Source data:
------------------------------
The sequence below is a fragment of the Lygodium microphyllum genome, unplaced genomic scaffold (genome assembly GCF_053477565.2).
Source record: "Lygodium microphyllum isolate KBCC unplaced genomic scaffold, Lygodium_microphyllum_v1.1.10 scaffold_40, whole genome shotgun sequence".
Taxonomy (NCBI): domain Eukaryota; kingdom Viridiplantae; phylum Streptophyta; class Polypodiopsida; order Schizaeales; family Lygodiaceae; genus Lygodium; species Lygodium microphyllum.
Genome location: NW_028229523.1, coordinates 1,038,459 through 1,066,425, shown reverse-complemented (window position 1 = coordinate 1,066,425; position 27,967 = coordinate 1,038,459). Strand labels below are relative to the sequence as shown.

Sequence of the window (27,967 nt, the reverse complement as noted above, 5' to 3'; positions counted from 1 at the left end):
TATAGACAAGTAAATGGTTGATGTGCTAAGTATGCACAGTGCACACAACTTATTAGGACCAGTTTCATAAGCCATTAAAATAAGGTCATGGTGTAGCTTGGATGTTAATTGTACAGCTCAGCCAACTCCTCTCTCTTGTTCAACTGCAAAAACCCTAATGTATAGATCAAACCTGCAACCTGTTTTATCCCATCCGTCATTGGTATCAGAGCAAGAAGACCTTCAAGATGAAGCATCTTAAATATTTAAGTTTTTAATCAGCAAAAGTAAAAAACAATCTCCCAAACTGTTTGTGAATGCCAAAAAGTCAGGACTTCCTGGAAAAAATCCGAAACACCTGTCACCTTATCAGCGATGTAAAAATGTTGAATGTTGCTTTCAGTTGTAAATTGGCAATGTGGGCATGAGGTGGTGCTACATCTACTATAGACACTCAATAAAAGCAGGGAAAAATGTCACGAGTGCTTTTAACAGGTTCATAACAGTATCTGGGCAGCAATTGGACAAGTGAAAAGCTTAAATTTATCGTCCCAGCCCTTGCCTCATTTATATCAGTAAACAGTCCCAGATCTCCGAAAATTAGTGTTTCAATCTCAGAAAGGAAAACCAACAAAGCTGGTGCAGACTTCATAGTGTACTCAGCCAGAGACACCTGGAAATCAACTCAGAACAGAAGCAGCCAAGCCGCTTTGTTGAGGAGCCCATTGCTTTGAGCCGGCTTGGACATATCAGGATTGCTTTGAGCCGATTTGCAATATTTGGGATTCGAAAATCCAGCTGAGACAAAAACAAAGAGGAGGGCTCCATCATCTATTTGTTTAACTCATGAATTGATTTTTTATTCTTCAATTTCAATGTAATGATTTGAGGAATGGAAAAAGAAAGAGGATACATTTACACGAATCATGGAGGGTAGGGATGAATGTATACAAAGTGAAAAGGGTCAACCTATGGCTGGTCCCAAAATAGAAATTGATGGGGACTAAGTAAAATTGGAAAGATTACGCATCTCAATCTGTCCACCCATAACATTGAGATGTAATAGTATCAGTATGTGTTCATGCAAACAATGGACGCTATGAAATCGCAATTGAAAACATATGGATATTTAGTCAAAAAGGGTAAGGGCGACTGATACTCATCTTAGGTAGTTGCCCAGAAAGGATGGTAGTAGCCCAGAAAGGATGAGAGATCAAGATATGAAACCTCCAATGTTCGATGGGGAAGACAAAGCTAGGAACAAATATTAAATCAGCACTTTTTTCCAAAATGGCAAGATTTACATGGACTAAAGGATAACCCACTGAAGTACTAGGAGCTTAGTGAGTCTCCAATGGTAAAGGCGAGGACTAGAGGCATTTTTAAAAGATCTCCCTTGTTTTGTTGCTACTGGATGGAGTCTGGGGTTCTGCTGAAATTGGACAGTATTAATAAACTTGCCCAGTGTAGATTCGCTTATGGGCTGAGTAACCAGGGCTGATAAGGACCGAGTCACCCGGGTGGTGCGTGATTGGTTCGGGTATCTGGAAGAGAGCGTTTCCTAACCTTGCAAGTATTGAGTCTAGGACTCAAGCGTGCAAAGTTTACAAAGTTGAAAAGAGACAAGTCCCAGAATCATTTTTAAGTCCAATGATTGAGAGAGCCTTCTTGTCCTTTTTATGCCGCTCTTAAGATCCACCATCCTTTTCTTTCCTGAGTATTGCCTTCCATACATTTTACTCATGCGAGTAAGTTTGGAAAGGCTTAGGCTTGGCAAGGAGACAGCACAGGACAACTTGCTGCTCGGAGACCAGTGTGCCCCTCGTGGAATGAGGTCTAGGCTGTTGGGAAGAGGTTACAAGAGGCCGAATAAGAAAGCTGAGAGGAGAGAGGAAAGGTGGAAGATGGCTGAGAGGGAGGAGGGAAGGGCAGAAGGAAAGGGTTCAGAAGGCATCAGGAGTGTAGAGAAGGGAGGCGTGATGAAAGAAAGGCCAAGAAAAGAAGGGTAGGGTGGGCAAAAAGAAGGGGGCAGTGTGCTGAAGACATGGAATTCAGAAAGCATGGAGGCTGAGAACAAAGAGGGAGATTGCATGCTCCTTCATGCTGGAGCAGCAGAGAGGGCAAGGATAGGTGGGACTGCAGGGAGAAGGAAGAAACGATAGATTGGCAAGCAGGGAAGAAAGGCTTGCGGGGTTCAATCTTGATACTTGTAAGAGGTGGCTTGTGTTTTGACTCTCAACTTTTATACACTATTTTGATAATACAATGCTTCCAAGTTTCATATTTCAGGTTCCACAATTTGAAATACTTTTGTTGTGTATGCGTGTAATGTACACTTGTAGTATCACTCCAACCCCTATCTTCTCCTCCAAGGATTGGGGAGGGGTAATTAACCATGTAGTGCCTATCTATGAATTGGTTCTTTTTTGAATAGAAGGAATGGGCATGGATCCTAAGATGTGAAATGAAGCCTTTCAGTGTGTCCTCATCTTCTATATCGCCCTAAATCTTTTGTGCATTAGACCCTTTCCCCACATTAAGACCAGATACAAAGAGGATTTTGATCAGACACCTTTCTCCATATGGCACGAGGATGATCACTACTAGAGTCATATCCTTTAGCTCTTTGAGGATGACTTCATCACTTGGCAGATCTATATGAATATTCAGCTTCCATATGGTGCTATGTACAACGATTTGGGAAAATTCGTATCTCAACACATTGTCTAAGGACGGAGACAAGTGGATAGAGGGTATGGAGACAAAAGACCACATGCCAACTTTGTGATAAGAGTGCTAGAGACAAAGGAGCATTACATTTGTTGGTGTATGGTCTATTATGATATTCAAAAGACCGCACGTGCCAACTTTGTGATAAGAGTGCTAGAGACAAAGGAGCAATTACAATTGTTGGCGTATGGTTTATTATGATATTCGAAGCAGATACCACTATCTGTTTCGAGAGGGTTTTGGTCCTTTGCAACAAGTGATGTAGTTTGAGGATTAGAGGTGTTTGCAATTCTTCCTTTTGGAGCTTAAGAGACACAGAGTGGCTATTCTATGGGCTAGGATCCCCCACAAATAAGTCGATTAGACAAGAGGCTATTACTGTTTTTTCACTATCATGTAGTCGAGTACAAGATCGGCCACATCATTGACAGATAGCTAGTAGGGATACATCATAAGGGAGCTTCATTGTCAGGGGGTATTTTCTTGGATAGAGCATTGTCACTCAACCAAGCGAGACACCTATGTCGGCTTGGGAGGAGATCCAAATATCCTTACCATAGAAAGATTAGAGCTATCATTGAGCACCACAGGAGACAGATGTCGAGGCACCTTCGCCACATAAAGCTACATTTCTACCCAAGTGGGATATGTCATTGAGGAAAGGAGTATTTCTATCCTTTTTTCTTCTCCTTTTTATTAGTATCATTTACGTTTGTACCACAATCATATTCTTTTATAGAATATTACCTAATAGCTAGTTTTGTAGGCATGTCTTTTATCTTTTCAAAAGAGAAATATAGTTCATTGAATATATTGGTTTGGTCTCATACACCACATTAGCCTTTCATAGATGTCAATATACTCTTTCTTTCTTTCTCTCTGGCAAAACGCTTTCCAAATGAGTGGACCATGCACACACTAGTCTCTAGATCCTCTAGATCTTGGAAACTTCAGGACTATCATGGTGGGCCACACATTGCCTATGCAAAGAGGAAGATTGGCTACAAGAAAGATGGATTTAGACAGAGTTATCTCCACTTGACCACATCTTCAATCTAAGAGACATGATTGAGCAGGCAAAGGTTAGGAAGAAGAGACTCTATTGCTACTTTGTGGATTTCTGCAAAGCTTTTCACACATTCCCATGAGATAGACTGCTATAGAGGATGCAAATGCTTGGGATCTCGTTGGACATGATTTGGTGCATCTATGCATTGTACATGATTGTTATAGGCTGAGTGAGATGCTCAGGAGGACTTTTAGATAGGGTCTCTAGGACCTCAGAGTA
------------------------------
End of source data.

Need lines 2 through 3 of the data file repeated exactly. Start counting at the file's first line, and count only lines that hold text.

Source record: "Lygodium microphyllum isolate KBCC unplaced genomic scaffold, Lygodium_microphyllum_v1.1.10 scaffold_40, whole genome shotgun sequence".
Taxonomy (NCBI): domain Eukaryota; kingdom Viridiplantae; phylum Streptophyta; class Polypodiopsida; order Schizaeales; family Lygodiaceae; genus Lygodium; species Lygodium microphyllum.